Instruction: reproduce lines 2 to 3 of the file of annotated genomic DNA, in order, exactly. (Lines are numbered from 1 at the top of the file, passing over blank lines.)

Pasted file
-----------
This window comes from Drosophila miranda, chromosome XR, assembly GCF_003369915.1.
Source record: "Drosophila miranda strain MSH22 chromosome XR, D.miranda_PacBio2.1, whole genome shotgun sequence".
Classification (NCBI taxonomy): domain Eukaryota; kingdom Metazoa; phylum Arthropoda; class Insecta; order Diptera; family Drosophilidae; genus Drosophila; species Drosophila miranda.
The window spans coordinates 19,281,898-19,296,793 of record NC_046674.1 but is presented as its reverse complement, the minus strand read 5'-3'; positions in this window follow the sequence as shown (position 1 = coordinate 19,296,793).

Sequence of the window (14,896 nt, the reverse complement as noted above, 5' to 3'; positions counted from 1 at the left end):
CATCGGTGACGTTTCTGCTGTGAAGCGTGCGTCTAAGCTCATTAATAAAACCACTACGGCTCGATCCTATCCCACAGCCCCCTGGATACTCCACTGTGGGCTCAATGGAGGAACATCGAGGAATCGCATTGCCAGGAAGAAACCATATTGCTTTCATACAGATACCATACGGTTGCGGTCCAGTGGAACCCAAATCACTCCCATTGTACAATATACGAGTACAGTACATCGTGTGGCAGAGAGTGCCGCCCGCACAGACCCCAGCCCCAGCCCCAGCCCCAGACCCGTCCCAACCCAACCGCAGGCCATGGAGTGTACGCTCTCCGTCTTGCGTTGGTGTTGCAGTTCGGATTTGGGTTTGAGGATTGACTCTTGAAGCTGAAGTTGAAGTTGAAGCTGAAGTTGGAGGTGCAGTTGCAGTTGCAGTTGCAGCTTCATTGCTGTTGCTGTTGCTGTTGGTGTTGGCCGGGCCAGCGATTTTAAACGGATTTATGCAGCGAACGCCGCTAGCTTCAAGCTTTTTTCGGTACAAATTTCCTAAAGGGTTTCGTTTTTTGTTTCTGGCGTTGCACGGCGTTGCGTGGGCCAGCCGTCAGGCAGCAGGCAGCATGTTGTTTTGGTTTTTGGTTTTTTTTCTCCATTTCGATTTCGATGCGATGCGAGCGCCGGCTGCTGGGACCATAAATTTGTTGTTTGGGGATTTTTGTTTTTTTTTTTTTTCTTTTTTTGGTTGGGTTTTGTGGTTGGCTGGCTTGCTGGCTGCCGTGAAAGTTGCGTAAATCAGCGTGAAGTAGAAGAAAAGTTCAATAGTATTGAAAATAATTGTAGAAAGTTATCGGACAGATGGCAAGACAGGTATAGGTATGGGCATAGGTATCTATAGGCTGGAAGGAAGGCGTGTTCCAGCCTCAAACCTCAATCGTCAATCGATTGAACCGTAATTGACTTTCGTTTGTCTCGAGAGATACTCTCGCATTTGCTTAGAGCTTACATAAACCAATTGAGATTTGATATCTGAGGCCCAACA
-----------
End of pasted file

Source record: "Drosophila miranda strain MSH22 chromosome XR, D.miranda_PacBio2.1, whole genome shotgun sequence".
Classification (NCBI taxonomy): domain Eukaryota; kingdom Metazoa; phylum Arthropoda; class Insecta; order Diptera; family Drosophilidae; genus Drosophila; species Drosophila miranda.